Flexible working arrangements allow the department to respond to new and changing business needs, and increase productivity through improved employee engagement. The 2014 APS employee census showed that the department had higher levels of employee engagement than the APS average.

Workforce planning and employee retention

Ensuring we maintained a capable and adaptable workforce continued as a priority over the year in order to meet business objectives.

The department undertakes regular analysis of our workforce movements and demographics and reports the outcomes to the Executive and People and Capability Committee along with recommended changes to department policy. This includes analysis of risks associated with employees’ movements to ensure key skills are being retained in the department. The overall separation rate for the department remained low compared with long-term averages.

The flexibility of the department’s workforce was demonstrated during the year in the way we successfully delivered the job services tender and related work associated with the jobactive programme. These outcomes were achieved primarily by existing departmental employees, who were able to move from their usual roles into the tender team and apply their expertise in managing employment contracts. At the same time, they gained valuable experience and skills they could take back to their work groups.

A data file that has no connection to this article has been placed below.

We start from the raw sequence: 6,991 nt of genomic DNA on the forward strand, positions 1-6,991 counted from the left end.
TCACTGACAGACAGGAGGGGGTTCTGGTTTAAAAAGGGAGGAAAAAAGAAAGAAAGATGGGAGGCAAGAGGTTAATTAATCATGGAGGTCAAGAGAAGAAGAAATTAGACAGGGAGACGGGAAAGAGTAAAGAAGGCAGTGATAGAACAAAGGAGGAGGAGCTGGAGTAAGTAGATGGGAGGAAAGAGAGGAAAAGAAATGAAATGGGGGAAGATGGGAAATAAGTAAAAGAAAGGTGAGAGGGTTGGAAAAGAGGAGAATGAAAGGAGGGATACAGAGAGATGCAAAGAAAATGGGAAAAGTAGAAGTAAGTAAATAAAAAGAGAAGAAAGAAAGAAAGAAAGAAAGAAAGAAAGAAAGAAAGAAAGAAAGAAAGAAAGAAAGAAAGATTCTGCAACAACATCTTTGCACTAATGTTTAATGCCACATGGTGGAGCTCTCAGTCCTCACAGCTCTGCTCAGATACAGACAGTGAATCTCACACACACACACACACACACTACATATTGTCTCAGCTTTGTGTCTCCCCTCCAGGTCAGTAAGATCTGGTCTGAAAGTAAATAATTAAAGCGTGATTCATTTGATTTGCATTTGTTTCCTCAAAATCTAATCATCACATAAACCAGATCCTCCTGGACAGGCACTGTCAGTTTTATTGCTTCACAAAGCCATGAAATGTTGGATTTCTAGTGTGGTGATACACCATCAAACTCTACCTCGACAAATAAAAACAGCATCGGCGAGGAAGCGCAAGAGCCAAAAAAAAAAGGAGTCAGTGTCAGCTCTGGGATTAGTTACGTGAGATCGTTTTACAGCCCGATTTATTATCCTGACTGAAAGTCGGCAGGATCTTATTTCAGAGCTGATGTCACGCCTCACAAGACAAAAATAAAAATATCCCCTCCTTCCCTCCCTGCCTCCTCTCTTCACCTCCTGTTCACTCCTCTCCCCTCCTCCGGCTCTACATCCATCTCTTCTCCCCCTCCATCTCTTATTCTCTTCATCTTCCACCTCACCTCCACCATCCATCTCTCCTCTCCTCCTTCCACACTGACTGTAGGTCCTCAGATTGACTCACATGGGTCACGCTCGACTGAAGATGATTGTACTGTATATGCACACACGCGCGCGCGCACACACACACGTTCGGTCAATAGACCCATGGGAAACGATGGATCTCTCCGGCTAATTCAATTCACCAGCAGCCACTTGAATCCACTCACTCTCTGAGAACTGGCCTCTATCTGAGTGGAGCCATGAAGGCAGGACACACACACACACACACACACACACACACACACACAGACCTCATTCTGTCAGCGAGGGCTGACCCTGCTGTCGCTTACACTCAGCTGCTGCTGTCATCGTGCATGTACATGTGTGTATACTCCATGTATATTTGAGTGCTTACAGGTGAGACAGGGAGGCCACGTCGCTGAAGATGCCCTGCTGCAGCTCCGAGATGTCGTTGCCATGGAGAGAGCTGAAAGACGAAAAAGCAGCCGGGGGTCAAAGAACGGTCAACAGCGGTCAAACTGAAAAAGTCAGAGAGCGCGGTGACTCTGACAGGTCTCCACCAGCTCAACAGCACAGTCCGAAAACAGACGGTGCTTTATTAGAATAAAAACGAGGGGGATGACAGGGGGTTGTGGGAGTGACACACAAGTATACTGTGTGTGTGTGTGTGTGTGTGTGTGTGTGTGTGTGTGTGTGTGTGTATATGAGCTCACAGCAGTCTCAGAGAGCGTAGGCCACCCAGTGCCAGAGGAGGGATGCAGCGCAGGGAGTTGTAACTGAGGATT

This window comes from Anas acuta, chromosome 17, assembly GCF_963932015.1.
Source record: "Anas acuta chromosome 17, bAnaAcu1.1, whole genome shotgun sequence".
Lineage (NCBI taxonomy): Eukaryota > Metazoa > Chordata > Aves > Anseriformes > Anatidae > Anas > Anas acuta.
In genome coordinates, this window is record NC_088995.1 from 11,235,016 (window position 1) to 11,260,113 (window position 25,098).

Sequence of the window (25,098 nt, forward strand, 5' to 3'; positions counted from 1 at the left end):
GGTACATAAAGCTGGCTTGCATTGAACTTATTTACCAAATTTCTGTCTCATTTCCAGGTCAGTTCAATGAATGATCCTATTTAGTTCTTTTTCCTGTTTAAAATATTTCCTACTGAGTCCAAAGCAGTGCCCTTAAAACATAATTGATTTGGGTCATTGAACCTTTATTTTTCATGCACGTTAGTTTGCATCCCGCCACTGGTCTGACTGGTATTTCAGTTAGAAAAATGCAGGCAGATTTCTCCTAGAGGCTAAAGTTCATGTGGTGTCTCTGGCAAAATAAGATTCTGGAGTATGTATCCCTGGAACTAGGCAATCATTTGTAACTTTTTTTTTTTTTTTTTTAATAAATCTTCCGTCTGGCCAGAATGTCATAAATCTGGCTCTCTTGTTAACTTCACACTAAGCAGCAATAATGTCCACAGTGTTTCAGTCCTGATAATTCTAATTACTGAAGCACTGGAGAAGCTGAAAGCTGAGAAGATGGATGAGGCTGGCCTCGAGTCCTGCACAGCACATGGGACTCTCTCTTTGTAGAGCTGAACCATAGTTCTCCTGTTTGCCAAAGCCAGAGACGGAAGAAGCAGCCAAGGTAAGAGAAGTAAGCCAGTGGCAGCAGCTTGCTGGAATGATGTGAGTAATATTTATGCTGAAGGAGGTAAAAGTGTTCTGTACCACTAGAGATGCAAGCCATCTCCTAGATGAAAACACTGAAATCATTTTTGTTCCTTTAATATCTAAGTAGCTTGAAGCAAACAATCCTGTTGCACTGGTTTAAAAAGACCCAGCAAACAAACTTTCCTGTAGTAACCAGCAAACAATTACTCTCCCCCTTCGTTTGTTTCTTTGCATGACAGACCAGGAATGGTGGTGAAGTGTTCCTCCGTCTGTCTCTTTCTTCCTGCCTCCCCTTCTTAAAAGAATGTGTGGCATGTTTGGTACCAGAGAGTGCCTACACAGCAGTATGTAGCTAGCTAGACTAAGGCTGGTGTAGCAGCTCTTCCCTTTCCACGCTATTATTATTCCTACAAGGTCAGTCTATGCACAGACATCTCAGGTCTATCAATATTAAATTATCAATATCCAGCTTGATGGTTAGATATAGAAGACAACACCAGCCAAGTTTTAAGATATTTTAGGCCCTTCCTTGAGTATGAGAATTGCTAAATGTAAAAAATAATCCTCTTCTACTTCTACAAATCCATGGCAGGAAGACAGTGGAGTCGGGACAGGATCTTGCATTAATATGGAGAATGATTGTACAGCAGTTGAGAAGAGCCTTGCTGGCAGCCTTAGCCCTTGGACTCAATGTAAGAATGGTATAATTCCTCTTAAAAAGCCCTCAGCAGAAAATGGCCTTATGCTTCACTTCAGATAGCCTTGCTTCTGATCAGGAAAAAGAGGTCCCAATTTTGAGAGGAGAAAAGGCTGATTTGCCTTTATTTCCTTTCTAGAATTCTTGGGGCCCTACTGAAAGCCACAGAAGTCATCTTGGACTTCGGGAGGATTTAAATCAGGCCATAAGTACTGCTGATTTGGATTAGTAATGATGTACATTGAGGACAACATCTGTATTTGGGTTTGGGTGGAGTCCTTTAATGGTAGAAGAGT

Building and maintaining our workforce capability and implementing effective succession planning strategies will be continuing priorities for the year ahead to ensure that we can meet the challenges associated with the delivery of jobactive.

The department started developing an enterprise workforce plan that aims to identify workforce risks such as retention and loss of critical skills, as well as articulate strategies to develop capability, manage performance, plan for succession and manage talent, and articulate how to position the workforce in 2015–16 to best deliver business outcomes. The workforce strategies required to mitigate these risks are set out in a people and capability implementation plan.

We will continue to monitor and manage recruitment actions in 2015–16 to ensure that roles are advertised at appropriate classification levels, consistent with work-level standards.

Entry-level recruitment programmes